If you live in San Diego, most of your shopping would likely be done at places like Gelson’s or Bristol Farms—both identified as “gourmet” with a wide range of organic and imported items.
10. The Weather Is Highly Desirable
Some people refer to the high cost of living as the “sunshine tax.”
Essentially, there are plenty of people who live in San Diego because of the weather, and they’ll happily pay the higher prices everywhere because they want to continue to enjoy the weather.
People feel that it beats having to deal with rain, snow, and the dreariness found in other cities.
The weather is temperate throughout the year.
While June through August results in the hottest weather, it is still around 80 degrees at its hottest.
December through February are the coolest months, with the temperatures rarely dipping below 50 degrees.
With such moderate weather, it’s a highly desirable place for people to visit at any time of the year.
People can enjoy all of the outdoor activities that the city has to offer.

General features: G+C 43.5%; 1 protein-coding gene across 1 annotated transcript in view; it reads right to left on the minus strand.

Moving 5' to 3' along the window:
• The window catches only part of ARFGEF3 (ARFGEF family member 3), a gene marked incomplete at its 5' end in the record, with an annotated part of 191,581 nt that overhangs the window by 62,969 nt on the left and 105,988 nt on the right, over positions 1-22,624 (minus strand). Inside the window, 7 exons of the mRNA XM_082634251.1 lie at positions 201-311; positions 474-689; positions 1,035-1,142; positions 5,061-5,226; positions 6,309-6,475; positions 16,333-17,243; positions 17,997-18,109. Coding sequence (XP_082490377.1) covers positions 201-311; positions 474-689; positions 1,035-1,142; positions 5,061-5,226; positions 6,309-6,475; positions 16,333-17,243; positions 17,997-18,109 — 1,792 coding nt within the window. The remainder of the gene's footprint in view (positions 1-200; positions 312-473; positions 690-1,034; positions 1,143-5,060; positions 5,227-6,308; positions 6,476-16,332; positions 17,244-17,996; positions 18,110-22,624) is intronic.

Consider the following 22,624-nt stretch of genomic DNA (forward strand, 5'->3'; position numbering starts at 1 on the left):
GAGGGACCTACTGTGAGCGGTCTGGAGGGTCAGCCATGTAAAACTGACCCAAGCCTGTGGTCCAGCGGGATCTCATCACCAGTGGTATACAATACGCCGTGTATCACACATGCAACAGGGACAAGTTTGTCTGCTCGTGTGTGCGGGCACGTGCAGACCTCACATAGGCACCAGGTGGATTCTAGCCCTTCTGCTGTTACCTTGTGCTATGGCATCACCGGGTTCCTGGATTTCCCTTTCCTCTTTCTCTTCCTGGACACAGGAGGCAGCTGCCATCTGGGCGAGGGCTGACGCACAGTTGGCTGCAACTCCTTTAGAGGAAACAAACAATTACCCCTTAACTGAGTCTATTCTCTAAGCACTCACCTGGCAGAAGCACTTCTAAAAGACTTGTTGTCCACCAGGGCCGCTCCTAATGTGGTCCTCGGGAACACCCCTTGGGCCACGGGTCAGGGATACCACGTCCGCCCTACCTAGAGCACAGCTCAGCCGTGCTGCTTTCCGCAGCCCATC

Further, there’s no snow.
Many people will choose to visit San Diego in the winter to escape the snow and cold weather that is found elsewhere.
Many will also move away from the colder temperatures, which increases the overall demand within the city.
Even rain is at a minimum in San Diego.
From May through September, it’s rare to see even a single day of rain.
December through March is considered the “rainy” season, and even then, it averages to four days of rain per month.
A Quick Peek at the Politics of San Diego
The politics in San Diego definitely has an impact on the cost of living.
The city is run by a Democratic mayor by the name of Todd Gloria.
The state itself is also run by a Democrat.
As a whole, San Diego tends to be consistently more Democratic than the state as a whole.
In fact, they have voted for Democratic presidential candidates in the past seven elections.
The city has prioritized immigration, which means that they are willing to work with immigrants to help them settle into the city.